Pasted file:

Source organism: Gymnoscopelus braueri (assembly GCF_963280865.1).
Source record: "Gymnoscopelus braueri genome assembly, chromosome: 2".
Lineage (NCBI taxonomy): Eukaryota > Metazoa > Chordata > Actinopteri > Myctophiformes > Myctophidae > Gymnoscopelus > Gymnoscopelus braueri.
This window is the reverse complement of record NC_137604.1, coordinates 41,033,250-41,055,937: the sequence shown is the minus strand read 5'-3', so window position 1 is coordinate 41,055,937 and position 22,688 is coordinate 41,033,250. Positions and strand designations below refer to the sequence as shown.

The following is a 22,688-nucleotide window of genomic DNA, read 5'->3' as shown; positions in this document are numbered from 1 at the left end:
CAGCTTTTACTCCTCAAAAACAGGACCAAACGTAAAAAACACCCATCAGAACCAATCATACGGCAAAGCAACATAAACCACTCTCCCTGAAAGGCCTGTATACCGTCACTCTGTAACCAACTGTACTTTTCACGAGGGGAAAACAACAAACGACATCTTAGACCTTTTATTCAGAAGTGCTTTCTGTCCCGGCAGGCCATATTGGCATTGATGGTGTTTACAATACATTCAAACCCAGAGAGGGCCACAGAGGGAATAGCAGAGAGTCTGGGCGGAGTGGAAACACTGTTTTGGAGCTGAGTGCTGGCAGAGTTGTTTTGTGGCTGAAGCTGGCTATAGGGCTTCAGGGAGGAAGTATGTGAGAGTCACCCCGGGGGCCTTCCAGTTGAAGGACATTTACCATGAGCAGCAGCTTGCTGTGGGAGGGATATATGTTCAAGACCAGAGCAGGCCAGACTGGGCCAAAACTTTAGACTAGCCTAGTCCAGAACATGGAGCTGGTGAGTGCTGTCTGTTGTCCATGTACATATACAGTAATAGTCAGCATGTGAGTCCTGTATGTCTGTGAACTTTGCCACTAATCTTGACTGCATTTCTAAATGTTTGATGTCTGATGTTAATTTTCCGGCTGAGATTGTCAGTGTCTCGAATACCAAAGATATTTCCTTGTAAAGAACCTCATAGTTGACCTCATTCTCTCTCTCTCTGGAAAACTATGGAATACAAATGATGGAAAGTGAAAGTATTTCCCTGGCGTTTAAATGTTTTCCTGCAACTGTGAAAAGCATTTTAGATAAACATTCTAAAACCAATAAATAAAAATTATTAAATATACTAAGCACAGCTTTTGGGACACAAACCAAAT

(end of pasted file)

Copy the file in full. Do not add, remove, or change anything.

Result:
Source organism: Gymnoscopelus braueri (assembly GCF_963280865.1).
Source record: "Gymnoscopelus braueri genome assembly, chromosome: 2".
Lineage (NCBI taxonomy): Eukaryota > Metazoa > Chordata > Actinopteri > Myctophiformes > Myctophidae > Gymnoscopelus > Gymnoscopelus braueri.
This window is the reverse complement of record NC_137604.1, coordinates 41,033,250-41,055,937: the sequence shown is the minus strand read 5'-3', so window position 1 is coordinate 41,055,937 and position 22,688 is coordinate 41,033,250. Positions and strand designations below refer to the sequence as shown.

The following is a 22,688-nucleotide window of genomic DNA, read 5'->3' as shown; positions in this document are numbered from 1 at the left end:
CAGCTTTTACTCCTCAAAAACAGGACCAAACGTAAAAAACACCCATCAGAACCAATCATACGGCAAAGCAACATAAACCACTCTCCCTGAAAGGCCTGTATACCGTCACTCTGTAACCAACTGTACTTTTCACGAGGGGAAAACAACAAACGACATCTTAGACCTTTTATTCAGAAGTGCTTTCTGTCCCGGCAGGCCATATTGGCATTGATGGTGTTTACAATACATTCAAACCCAGAGAGGGCCACAGAGGGAATAGCAGAGAGTCTGGGCGGAGTGGAAACACTGTTTTGGAGCTGAGTGCTGGCAGAGTTGTTTTGTGGCTGAAGCTGGCTATAGGGCTTCAGGGAGGAAGTATGTGAGAGTCACCCCGGGGGCCTTCCAGTTGAAGGACATTTACCATGAGCAGCAGCTTGCTGTGGGAGGGATATATGTTCAAGACCAGAGCAGGCCAGACTGGGCCAAAACTTTAGACTAGCCTAGTCCAGAACATGGAGCTGGTGAGTGCTGTCTGTTGTCCATGTACATATACAGTAATAGTCAGCATGTGAGTCCTGTATGTCTGTGAACTTTGCCACTAATCTTGACTGCATTTCTAAATGTTTGATGTCTGATGTTAATTTTCCGGCTGAGATTGTCAGTGTCTCGAATACCAAAGATATTTCCTTGTAAAGAACCTCATAGTTGACCTCATTCTCTCTCTCTCTGGAAAACTATGGAATACAAATGATGGAAAGTGAAAGTATTTCCCTGGCGTTTAAATGTTTTCCTGCAACTGTGAAAAGCATTTTAGATAAACATTCTAAAACCAATAAATAAAAATTATTAAATATACTAAGCACAGCTTTTGGGACACAAACCAAAT